KARACHI - Pakistan's former leg-spinner and bowling consultant with the England and Wales Cricket Board (ECB) Mushtaq Ahmed has said the decision to sideline Kevin Pietersen was jettisoned after England's streak of defeats in Australia in the Ashes series.
Mushtaq said the decision to sideline Pietersen had been on the cards for a long time because of his differences with the coach. Speaking on a talk show on Geo Super channel, Mushtaq, however, noted the decision by the ECB to sideline 33-year-old Pietersen was an example of the fact that the system was stronger than an individual in English cricket. "There were problems as far as Pietersen were concerned for the last few years but things were managed as the team was doing well and winning.
"But eventually it had to happen and I was aware of this as I used to spend lot of time with Pietersen and worked with him in the nets and listened to him," he said. The ECB announced Pietersen was no longer part of its plans for the England team soon after head coach Andy Flower stepped down after the Ashes defeat.
Mushtaq said that he had returned to Pakistan in the middle of the Ashes series but the defeats suffered by England in the series eventually led to the decision by the ECB to sideline Pietersen. Despite being axed by the ECB, the South Africa-born batsman fetched the highest bid at the IPL players auction today being sold for a whopping amount of 881,000 pounds to Delhi Daredevils.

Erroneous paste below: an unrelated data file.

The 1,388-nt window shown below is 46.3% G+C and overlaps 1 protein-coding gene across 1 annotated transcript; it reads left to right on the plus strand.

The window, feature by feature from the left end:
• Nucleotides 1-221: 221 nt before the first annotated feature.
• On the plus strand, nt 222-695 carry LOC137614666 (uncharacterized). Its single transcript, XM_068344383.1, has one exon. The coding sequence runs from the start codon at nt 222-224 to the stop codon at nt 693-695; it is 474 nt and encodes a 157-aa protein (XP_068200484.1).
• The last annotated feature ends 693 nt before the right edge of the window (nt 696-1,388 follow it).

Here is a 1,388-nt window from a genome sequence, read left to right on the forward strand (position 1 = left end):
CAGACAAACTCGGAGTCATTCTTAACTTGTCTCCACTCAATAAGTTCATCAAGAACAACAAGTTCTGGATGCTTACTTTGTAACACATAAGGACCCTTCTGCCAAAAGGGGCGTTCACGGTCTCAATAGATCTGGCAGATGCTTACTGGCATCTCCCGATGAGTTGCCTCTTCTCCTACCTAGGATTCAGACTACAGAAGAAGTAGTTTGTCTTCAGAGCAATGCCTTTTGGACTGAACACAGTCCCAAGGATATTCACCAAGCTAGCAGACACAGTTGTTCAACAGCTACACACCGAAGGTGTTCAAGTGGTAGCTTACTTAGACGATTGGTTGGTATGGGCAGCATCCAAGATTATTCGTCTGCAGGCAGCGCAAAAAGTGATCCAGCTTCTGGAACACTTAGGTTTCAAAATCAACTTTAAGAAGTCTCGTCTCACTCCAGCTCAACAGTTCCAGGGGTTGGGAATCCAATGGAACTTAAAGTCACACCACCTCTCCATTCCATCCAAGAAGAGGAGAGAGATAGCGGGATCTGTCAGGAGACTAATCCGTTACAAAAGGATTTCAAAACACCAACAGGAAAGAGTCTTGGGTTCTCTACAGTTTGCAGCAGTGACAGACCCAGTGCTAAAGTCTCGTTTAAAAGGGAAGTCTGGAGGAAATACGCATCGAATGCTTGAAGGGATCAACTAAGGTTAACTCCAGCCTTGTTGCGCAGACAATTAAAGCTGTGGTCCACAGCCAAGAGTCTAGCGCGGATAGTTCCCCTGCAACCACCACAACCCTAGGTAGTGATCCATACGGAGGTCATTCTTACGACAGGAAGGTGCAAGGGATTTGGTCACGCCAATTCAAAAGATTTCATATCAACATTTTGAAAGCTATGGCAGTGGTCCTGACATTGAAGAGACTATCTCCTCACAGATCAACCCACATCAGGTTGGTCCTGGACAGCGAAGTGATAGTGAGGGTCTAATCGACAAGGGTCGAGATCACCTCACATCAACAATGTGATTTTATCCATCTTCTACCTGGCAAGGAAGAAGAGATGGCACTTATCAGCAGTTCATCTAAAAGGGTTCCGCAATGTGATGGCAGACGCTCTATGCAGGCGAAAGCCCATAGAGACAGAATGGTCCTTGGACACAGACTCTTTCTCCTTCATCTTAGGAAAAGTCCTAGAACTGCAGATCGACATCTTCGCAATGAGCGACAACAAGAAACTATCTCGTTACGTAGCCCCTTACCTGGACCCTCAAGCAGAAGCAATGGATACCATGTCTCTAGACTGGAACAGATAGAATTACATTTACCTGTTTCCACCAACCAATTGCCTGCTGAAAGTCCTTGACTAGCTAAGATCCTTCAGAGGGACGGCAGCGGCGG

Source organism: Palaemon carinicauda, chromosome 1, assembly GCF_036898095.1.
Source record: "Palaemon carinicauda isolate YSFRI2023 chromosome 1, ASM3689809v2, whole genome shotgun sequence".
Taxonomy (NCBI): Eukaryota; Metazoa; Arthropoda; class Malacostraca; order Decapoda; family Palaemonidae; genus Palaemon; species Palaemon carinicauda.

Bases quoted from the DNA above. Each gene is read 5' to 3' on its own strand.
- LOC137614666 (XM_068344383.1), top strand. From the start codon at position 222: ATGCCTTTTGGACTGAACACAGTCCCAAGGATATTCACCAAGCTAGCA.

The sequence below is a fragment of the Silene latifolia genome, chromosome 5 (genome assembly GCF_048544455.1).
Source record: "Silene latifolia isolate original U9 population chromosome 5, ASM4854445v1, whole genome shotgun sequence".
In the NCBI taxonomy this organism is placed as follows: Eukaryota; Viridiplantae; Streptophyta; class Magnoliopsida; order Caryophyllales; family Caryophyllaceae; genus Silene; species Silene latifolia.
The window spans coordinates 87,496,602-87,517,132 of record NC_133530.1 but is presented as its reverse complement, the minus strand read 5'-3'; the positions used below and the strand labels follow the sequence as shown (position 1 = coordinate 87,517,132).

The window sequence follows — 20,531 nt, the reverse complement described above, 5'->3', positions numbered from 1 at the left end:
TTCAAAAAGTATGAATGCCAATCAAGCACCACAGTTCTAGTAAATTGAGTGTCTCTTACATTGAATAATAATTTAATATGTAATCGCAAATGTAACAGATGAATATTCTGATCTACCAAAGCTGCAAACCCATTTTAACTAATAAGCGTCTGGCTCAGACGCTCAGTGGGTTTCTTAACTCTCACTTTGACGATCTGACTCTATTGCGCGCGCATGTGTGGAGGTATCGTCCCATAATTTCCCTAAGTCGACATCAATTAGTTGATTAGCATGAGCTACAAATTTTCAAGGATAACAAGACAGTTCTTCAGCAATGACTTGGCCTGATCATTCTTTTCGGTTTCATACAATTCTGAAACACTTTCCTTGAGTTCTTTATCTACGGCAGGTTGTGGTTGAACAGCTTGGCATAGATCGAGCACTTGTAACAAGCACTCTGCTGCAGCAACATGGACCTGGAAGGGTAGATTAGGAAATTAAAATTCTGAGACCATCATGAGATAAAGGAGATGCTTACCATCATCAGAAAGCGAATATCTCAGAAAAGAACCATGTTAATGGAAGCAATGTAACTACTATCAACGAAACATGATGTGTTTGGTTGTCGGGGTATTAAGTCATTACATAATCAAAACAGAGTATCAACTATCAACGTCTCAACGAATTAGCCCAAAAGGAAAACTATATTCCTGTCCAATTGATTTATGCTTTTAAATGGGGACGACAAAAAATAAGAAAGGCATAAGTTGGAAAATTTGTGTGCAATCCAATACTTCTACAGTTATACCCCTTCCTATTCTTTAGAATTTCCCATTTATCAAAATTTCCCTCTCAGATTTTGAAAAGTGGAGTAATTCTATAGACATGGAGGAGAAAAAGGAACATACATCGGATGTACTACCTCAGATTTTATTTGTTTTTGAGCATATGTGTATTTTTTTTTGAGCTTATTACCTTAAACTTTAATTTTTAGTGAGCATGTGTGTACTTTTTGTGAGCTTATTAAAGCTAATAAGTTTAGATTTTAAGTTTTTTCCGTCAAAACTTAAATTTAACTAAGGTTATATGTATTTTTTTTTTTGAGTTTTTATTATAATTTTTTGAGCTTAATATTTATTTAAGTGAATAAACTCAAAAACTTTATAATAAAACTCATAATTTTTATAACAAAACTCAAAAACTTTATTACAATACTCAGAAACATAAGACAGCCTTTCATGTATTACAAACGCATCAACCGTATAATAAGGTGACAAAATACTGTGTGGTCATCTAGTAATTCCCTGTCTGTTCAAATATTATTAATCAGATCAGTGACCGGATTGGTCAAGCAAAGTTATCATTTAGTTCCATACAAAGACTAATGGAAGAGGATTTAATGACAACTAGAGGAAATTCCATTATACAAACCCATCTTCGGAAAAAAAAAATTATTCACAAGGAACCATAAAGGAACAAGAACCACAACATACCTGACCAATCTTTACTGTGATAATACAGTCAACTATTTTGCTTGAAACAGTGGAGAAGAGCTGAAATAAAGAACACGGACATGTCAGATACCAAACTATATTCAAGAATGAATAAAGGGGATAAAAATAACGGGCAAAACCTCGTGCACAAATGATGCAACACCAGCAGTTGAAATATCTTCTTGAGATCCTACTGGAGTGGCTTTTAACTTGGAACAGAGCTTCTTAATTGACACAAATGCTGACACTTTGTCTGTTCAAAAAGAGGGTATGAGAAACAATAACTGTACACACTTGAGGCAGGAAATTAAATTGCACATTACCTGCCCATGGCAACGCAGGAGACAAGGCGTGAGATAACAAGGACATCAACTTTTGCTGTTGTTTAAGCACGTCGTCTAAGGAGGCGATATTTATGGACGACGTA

Mushtaq said Pakistan needs to realise it was time for them to set their house in order. "We need to have a proper system in place in our country because we are wasting away talent and not meeting our targets because of this," he said. The former leg spinner said the rapid changes in the team management and in the board had adverse effects on the team and Pakistan cricket.
"Thinking positively, we need to first have a system and then planning. We are number six in the world today and we need to set small targets and be patient but for this, first the system has to work where no one is bigger than the system or institution," he added.